Talks with the Taliban will mean that India has begun to distinguish between good and bad terrorists
As the Taliban is gaining ground, capturing one city after the other and the fall of Kabul is imminent with catastrophic consequences for the ordinary people, it is virtually the end of the diplomatic road for India in war-torn Afghanistan. There would be no room for the language of humanitarian and development assistance, adopted by India, in a place where power flows from guns and friendships are forged based on military gains and religious loyalties. Despite investing heavily in the country’s infrastructure, education, health, power generation and irrigation sectors over the last two decades, India has never really been part of the brutal power game in Kabul. It never sent troops on the ground or gave weapons to the government. And it has steadfastly refused to do business with the Taliban, the ultra-conservative insurgent group unapologetic about imposing the brutal, medieval practices on its people with utter contempt for human rights. The radical Islamic outfit’s role during the horrific incidents, like the Kandahar hijack, bombing Indian embassy in Kabul and destruction of Bamiyan Buddhas, makes it particularly inimical to India’s interests. It is preposterous to advocate the path of dialogue with the Taliban because such a course would mean compromising on core principles which India stood for and changing its position on terrorism. It would mean that New Delhi has begun to distinguish between good and bad terrorists and reflects a defeatist attitude. India had no role in the violent politics of Kabul in the past nor does it have any controlling stake in its future.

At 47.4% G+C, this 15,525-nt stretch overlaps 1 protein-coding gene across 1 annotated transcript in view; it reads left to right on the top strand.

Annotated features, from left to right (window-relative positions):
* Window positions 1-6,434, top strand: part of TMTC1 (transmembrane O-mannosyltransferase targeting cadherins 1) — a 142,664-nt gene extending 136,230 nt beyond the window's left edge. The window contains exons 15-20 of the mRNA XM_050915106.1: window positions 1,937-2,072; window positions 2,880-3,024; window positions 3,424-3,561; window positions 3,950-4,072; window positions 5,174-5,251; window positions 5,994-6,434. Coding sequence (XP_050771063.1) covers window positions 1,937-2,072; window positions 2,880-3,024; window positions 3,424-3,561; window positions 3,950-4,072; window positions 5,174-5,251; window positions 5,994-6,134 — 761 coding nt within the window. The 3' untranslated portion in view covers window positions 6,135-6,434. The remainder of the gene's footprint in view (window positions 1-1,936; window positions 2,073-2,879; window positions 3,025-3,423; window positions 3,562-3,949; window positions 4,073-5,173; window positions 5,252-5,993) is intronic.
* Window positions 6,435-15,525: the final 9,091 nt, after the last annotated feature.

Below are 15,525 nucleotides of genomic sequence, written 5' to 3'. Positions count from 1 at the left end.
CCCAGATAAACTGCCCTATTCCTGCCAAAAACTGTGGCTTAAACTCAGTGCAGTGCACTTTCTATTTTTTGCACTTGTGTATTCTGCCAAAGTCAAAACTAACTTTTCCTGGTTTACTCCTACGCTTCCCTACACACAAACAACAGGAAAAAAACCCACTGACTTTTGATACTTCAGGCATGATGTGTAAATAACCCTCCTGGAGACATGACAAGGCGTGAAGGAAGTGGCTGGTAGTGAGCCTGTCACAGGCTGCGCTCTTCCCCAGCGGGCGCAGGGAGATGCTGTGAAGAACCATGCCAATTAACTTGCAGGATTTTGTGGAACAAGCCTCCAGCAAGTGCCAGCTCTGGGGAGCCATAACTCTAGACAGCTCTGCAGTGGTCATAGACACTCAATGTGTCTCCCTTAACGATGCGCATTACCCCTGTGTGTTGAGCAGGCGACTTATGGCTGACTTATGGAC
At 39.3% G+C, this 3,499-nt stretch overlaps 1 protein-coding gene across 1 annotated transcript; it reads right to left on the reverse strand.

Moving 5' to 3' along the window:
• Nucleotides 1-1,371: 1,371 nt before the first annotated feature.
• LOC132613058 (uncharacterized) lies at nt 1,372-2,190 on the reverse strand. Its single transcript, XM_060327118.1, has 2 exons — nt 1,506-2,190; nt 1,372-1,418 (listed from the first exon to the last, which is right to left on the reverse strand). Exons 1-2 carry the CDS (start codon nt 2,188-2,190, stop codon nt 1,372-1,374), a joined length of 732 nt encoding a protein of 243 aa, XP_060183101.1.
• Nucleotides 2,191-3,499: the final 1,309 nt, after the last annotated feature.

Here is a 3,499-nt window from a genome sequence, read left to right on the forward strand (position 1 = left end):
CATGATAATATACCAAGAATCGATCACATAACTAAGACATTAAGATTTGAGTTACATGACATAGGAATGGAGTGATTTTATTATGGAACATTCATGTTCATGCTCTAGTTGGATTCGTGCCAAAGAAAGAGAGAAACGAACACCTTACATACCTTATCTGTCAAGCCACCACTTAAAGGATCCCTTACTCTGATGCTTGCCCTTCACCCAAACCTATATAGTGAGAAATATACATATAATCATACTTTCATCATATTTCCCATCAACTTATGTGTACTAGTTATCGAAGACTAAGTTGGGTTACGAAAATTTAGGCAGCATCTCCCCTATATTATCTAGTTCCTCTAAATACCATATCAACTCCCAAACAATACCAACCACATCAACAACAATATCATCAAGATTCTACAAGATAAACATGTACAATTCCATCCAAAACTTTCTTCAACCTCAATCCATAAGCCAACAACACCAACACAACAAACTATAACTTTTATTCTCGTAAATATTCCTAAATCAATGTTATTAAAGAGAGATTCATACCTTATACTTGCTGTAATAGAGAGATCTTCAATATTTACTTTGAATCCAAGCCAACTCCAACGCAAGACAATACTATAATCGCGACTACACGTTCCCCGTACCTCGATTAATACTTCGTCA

It is clear that New Delhi has a challenging task ahead as the war-torn nation descends into chaos following the exit of American troops and the expansion of the Taliban. A Pakistan-China grip, with the help of the Taliban, is bound to pose a new set of challenges for India in the region. There is an ominous possibility of Pakistan shifting the training camps of terrorist groups like Lashkar-e-Taiba and Jaish-e-Mohammed to Taliban-occupied Afghanistan for future terror strikes against India. Already, groups like the al Qaeda, Islamic State, East Turkestan Islamic Movement and Islamic Movement of Uzbekistan are thriving under the protection of the Taliban in Afghanistan. The Taliban dispensation in Afghanistan will give a fillip to the extremist elements in Kashmir. India must be extremely careful on this front. The ground situation is rapidly changing with the Taliban capturing nearly half of the 34 provinces and inching towards Kabul. The Afghan Army has lost its will to put up a fight while the US has adopted a hands-off approach. China, which relies on Islamabad to handle the Taliban, is expected to recognise, sooner than later, the Islamist insurgent group as the legitimate ruler of Afghanistan.
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